Immigration Reform 2013: What About the Growing Number Of Female Immigrants?


Just as the words "agriculture" or "farming" still tend to conjure up images of men despite the fact that women largely make up the backbone of this industry worldwide  so too does immigration. As Pramila Jayapal pointed out recently in an article on the "sexclusionary" nature of immigration reform, the narrative around, and response to, the issue tends to be gender-blind. 

The reality is that women now make up well over half of the immigrant population, and there are currently more than 4 million undocumented women in the country. However, the different obstacles and circumstances immigrant men and women face are rarely taken into consideration when discussing the issues, or when drafting policy.  Within the broader narrative, when women are mentioned, it is typically in the context of victimhood, or producing the mythical "anchor babies."  However, the reality for women immigrants is far more layered and complex.

It is worth pointing out that while a majority of the women who come into the U.S. end up in the informal sector (more on this below), many of them are actually educated, and held professional jobs back at home. "New America Media found that only 13% of immigrant women work as professionals in the United States, even though 32% of them worked as such in their home country." This is very much linked to the fact that of the two most common avenues for obtaining a visa (employment- or family-based) women make up a majority of the latter category. This often puts them at a disadvantage for several reasons.

First, it usually takes years to obtain permission to work, or to solidify a permanent resident status that is separate from their husbands. This in effect greatly limits their autonomy and mobility, and in some cases, could force them to stay with an abusive partner. Secondly, if their family needs more than the financial support provided by the husband, women could find themselves entering the informal job market or the underground economy. Again, this curtails the kinds of work they can do, and opens them up to abuse or exploitation from employers, as these domains are typically excluded from federal labor protections

Furthermore, the kinds of jobs prioritized for employment visas are those often held by men. Meanwhile, the labor market has huge shortages in the professional domains dominated by women. For example, "experts estimate that those who need long-term care will more than double…by 2050." While the direct care workforce will likely be the fastest growing occupation over the next ten years, it is not the kind of industry most commonly considered for an employment visa. In fact, current immigration reform initiatives are including an attempt to make it easier for farm-workers to obtain citizenship, while domestic workers such as nannies, cooks and housekeepers are being overlooked.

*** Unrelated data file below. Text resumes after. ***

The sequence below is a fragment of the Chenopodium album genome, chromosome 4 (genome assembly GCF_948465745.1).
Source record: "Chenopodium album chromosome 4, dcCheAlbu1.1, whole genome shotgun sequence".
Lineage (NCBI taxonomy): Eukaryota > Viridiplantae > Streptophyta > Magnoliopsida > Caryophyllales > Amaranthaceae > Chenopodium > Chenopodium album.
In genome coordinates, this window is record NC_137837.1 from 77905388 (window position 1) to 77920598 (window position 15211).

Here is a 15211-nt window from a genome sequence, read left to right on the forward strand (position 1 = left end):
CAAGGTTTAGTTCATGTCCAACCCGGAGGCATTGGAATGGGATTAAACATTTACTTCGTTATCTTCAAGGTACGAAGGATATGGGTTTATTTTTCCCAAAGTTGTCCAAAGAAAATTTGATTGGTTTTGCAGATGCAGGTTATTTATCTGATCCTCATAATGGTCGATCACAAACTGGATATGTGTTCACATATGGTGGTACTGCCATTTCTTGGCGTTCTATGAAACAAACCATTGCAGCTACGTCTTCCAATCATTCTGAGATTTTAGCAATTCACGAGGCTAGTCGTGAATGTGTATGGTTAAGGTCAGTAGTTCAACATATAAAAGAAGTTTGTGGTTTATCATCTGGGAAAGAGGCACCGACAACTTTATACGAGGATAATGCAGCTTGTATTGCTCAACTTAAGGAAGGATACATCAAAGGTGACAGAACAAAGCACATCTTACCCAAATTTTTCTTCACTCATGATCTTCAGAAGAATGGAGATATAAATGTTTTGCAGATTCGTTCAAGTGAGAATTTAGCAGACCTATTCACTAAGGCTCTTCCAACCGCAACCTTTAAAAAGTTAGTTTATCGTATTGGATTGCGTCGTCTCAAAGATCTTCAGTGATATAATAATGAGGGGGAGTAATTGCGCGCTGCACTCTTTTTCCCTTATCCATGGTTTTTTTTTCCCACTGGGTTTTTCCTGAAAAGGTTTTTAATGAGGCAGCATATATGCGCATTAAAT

Again, despite the fact that sheer numbers weigh on the side of women, the reality and policy on the ground aren't reflective of that.

On the other side of the coin is the argument that immigrant women are also not all domestic workers, but business owners and driving forces of naturalization. According to the Center for American Progress, immigrant women business owners "outpace their American-born counterparts." In 2010, immigrant women constituted 40% of all immigrant business owners, and are now more likely to own their own businesses than American-born women. In addition, the 2009 public opinion poll done by New America Media found that immigrant women are "overwhelmingly the drivers of naturalization in their families."    

All of this is ultimately to say that our conversation about immigration needs to reflect both hard numbers, as well as a more nuanced, gendered comprehension of the phenomena involved. We need to start by recognizing and valuing the work that women do, as well as the full breadth of it. This means understanding women’s unique vulnerabilities and circumstances, while not classifying them as perpetual victims who must be spoken for. In order to have a complete picture of immigration issues, immigrant women need to be a more prominent part of this conversation, and they need to be equal beneficiaries of any and all policy reform.